More specifically, the present invention provides, for each screen pixel, a transistor for isolating an element for temporarily storing the luminance control signal of the considered pixel, outside of an addressing period of this pixel, the control gate oxide of each transistor being formed in an insulating layer separating the cathode conductors from the grid conductors of the emissive areas.
According to an embodiment of the present invention, each transistor is a depletion transistor including a first contact in a same conductive level as the microtip biasing conductors, and a second contact in a conductive level in which are formed extraction grid regions, corresponding to each pixel.
According to an embodiment of the present invention, the depletion area of each transistor is formed in a semiconductor level constitutive of a resistive layer for biasing the microtips.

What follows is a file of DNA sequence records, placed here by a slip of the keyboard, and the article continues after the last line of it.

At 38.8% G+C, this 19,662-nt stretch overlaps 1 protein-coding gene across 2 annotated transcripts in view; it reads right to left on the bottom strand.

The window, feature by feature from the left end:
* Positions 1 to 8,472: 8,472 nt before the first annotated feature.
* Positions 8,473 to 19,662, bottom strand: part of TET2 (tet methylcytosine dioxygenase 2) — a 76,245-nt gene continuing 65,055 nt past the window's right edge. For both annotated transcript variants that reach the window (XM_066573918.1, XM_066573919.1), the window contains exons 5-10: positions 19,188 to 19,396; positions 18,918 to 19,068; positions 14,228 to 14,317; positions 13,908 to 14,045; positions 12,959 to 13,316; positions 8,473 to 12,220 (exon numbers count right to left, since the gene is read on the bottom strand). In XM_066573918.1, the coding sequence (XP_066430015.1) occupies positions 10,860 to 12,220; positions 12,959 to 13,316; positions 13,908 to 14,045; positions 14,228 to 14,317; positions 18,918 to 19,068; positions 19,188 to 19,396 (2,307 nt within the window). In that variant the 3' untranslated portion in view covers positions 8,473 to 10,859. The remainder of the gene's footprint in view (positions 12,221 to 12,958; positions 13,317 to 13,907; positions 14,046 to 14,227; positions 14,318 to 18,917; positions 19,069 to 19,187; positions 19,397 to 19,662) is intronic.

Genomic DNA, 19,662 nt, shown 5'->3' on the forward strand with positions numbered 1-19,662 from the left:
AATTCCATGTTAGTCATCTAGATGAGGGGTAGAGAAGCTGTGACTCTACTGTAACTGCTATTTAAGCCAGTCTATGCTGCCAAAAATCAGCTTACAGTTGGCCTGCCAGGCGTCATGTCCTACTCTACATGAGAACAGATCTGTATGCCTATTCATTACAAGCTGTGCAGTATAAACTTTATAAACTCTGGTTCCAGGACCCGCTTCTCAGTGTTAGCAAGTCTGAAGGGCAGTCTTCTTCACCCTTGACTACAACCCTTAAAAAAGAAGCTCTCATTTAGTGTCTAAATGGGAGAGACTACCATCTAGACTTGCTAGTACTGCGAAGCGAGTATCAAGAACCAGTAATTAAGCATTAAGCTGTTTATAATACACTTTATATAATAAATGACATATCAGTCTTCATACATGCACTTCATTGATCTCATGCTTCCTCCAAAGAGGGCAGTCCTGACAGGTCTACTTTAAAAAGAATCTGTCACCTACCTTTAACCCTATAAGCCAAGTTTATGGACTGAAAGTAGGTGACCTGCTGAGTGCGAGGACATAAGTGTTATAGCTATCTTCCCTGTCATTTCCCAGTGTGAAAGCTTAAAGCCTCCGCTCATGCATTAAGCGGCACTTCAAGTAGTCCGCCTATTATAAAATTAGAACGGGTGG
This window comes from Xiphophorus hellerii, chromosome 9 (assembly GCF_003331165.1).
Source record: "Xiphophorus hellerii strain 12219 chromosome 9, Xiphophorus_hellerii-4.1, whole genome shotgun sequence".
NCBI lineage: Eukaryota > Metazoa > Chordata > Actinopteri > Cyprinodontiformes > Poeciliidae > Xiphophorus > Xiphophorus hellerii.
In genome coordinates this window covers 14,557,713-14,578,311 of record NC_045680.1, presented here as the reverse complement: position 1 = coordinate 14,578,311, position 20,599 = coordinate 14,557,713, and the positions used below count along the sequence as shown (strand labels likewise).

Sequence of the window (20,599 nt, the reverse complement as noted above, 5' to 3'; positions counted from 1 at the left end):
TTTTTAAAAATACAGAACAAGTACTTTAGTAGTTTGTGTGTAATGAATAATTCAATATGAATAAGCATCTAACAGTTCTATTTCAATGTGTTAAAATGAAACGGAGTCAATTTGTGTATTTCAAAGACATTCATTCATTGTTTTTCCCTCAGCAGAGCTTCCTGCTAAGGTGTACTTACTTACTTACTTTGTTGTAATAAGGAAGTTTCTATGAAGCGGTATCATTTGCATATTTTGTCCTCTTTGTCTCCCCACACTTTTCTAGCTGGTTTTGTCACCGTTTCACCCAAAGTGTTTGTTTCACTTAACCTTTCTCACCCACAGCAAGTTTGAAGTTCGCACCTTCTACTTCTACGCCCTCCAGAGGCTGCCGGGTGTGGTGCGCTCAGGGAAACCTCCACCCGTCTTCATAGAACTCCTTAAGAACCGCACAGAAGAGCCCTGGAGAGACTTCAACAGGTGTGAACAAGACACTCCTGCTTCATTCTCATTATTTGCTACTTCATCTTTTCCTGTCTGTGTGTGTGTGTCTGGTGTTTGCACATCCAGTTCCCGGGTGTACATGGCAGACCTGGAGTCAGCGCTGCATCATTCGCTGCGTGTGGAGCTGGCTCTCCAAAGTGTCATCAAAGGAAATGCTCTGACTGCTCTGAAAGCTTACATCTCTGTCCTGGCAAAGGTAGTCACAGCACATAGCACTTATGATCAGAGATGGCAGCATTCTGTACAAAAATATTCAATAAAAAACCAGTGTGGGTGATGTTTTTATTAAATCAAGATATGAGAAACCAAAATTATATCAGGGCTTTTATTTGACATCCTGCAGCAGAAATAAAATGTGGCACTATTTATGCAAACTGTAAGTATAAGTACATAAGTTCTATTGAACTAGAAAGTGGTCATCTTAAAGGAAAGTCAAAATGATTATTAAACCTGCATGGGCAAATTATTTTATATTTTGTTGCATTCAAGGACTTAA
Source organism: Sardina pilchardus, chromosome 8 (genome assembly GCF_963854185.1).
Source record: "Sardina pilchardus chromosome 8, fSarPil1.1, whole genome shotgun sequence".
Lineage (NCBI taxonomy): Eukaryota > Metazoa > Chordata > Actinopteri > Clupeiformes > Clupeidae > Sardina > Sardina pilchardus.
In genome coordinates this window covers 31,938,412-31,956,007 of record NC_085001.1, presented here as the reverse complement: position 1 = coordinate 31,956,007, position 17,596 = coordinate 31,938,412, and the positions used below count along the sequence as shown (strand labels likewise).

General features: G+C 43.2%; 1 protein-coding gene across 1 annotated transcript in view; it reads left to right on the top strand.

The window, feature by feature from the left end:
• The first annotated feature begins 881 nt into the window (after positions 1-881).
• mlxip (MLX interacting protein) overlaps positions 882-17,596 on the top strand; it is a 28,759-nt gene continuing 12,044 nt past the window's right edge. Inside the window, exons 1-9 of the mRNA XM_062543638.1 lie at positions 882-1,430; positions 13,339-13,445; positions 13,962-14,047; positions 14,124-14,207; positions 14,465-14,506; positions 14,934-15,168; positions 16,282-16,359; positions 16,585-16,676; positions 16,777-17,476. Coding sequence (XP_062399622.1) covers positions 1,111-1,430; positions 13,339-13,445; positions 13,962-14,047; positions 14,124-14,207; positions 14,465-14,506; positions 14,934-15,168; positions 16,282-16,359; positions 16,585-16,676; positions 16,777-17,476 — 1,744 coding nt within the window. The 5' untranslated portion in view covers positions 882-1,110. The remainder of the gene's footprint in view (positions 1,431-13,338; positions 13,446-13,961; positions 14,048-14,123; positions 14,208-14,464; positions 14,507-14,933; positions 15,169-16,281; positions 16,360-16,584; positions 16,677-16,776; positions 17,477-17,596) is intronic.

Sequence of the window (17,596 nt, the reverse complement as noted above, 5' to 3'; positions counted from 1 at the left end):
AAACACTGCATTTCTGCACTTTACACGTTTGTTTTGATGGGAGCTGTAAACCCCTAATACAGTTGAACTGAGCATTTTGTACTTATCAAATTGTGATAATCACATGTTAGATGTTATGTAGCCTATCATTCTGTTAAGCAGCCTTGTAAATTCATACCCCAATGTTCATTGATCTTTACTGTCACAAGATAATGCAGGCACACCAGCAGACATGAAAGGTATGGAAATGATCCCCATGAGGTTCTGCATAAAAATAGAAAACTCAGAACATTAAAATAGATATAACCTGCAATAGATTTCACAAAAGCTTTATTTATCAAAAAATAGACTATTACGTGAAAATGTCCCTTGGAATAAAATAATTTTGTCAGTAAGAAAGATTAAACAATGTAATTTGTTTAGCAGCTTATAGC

According to an embodiment of the present invention, the microtips are connected to a fixed voltage, the luminance control signal being applied on the extraction grid.
The present invention also provides a flat display screen of the type including a cathode with microtips for bombarding a cathodoluminescent anode, the capacitance of the storage elements associated with each pixel being a function of the number of screen lines and of the voltage between the anode and the cathode.
The present invention also provides a method for controlling a flat display screen consisting of performing a row scanning for successively biasing the row conductors and, for each row, applying a luminance control signal on each column conductor.
According to an embodiment of the present invention, the method consists of discharging all storage elements of the screen between two display frames.
The foregoing objects, features and advantages of the present invention will be discussed in detail in the following non-limiting description of specific embodiments, in conjunction with the accompanying drawings.